The Data Warehouse is Dead, Long Live the Data Warehouse, Part I
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“Le roi est mort, vive le roi.” This phrase—the king is dead, long live the king—marks the transfer of power from one monarch to the next. In times of potentially troublesome change, the apparent paradox and inner poetry of these words promise certainty and continuity. The phrase “la reine est morte, vive le roi” (when a king takes over from a queen, as recently experienced in the UK) lacks the same rhythm and authority. This past year also feels like a time of major upheaval in decision-making support. “The data warehouse is dead, long live the data lakehouse!” proclaim certain vendors. I say it’s time we revamped the ending: “Long live the data warehouse!”

For almost a decade, the data warehouse was battered by big data and the data lake—at least in marketing terms—and survived. It now appears threatened once again, this time by cloud, the internet of things (IoT), and the current business belief that all decision making must be nearly instantaneous.

These trends have led to the emergence of two distinct architectural design patterns (ADPs) that claim to replace the warehouse. The data lakehouse is said to take the best of the data lake and data warehouse and combine them in a cloud-based environment, and that is the topic of this post. The second pattern, data mesh, aims to displace the warehouse entirely—at least in its most extreme form. I will unpack this claim in an upcoming post. Data fabric is sometimes also promoted as a data warehouse killer. However, a closer examination shows that it is actually a modern reprise of the well-accepted logical data warehouse pattern, of which data virtualization is a key part.

One More Time: What Is a Data Warehouse and Why Do I Need One?

A data warehouse is an architectural design pattern. It is more than a piece of software, however large or complex. It is more than a combination of software packages, although many major pieces are needed—such as a relational database and metadata tools; population tools, including those for ETL (extract, transform, and load) and streaming; real-time access via data virtualization; and data access and manipulation software. Most importantly, a data warehouse requires data governance and management techniques, design and operations methodologies, and supporting organizational structures.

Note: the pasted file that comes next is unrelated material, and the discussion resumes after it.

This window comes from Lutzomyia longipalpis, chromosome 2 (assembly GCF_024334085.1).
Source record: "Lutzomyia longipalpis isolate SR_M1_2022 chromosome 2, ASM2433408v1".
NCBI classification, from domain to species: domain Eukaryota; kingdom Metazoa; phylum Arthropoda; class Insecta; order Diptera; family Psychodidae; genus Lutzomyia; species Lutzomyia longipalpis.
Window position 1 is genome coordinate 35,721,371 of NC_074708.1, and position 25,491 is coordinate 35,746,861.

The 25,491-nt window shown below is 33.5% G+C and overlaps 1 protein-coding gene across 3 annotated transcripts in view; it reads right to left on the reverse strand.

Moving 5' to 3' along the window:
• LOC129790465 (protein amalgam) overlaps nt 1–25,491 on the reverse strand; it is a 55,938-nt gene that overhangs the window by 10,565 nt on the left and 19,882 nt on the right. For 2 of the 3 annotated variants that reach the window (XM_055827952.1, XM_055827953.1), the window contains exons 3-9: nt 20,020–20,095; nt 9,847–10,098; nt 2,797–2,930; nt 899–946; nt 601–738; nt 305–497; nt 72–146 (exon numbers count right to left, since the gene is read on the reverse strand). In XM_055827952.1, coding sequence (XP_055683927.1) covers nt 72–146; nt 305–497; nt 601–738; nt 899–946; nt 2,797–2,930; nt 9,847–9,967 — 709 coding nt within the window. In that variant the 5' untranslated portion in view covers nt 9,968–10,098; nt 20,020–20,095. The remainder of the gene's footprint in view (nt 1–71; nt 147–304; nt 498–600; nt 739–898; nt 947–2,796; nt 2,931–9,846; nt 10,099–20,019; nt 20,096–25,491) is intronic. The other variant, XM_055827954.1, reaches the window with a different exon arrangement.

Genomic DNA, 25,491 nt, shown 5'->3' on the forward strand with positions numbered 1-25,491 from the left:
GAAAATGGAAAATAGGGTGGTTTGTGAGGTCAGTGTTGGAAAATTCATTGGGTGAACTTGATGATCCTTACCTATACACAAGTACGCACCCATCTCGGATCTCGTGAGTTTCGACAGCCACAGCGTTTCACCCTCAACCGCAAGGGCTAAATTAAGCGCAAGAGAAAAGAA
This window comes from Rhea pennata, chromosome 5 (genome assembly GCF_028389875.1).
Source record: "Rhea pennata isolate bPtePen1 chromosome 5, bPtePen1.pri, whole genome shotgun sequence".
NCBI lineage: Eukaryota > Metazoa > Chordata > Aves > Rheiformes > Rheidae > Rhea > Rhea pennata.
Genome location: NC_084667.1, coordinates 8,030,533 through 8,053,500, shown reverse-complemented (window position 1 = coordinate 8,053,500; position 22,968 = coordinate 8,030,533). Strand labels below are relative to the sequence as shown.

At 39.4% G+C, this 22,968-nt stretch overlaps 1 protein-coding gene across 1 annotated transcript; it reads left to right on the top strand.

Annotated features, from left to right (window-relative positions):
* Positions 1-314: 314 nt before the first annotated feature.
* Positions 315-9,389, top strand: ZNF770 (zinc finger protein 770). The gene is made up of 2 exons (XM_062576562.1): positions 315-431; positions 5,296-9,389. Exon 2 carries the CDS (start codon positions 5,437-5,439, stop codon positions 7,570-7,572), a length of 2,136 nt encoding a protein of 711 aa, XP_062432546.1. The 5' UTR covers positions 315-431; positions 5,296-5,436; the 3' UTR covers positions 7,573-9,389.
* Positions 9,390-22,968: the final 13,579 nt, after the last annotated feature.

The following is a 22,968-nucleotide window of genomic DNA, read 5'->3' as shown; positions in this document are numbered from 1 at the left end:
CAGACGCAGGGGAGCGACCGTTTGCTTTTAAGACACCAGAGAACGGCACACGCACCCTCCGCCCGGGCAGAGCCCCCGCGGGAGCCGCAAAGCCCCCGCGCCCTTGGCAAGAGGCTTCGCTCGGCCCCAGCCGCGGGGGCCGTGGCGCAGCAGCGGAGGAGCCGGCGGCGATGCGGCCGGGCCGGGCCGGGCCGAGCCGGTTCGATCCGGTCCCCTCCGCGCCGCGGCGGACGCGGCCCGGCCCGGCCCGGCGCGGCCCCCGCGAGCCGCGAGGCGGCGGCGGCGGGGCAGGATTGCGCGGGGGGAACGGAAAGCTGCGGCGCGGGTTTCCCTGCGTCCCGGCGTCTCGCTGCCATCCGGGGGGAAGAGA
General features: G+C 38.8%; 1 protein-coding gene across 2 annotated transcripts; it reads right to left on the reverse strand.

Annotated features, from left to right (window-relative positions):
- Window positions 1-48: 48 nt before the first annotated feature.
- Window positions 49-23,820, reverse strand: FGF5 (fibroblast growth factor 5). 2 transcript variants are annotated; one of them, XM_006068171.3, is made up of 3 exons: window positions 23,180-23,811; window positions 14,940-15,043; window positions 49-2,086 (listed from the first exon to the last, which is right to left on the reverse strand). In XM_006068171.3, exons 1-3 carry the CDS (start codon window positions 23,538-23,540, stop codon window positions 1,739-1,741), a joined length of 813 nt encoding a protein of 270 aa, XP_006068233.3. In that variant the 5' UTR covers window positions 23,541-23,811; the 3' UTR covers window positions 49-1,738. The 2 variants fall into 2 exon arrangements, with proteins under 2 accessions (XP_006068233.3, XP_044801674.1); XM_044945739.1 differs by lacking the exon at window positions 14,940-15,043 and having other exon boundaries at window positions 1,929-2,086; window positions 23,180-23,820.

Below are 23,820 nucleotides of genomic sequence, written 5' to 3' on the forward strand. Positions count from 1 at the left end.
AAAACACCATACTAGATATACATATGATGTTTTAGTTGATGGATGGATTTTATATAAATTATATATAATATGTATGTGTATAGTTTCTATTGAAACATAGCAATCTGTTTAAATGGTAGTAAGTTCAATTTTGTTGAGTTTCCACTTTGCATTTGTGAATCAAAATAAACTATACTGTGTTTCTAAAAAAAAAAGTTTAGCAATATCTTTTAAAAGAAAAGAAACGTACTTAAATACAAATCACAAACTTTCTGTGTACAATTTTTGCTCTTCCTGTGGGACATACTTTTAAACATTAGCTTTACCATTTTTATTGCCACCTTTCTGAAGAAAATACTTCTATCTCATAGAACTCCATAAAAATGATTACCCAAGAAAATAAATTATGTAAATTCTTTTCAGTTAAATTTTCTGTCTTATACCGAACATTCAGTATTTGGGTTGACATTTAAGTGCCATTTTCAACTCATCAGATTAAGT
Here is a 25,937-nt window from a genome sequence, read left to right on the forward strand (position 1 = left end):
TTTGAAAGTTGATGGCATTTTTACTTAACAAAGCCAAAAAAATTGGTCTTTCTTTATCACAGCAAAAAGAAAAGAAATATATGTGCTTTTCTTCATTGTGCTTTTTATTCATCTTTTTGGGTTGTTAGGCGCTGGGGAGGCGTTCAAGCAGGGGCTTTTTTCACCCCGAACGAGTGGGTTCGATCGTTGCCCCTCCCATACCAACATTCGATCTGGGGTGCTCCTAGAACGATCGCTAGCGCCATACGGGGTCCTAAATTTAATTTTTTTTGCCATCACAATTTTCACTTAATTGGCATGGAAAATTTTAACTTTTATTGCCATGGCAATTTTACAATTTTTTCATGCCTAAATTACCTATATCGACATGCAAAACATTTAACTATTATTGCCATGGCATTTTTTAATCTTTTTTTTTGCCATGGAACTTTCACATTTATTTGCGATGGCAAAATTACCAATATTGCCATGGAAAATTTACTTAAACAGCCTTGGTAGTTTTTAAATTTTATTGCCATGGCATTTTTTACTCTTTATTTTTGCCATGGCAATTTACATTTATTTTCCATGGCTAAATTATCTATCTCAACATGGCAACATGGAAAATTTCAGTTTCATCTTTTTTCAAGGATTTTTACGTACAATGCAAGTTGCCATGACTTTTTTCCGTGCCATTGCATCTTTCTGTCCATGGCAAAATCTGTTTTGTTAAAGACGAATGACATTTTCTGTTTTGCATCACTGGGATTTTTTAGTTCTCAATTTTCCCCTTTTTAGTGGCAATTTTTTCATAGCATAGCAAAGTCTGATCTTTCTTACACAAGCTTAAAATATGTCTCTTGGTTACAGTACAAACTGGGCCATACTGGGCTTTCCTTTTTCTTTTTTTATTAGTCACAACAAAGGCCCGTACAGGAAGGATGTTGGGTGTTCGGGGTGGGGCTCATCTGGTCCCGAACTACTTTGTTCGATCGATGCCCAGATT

My definition of data warehouse has evolved since I first described it in the 1980s and published it in the first architecture in 1988. I define a data warehouse as a system to create a semantically and temporally consistent and reconciled, cross-enterprise, logical/physical set of business data (schema on write) from multiple, disparate sources, and make that data available to businesspeople for analytics and decision making in a readily understood and usable (self-service) manner.

Note that this definition calls out some challenging tradeoffs. Semantic and temporal consistency can never be fully achieved simultaneously in the real world due to the laws of physics and the contrariness of organizations. Logical data sets always require some physical instantiation(s) despite the cloud’s confusing terminology. Business understanding of data is far from consistent across different departments and uses, implying that the long sought-after vision of a single version of the truth must be balanced against multiple visions of reality across the business.

Such tradeoffs have made it exceedingly difficult to build complete, successful data warehouses in large enterprises. Such failures have, in turn, led to the drive to define new ADPs that can address these underlying problems. Unfortunately, the thinking underpinning these ADPs is often too firmly embedded in technological issues and solutions, a problem that is very clear in the data lakehouse.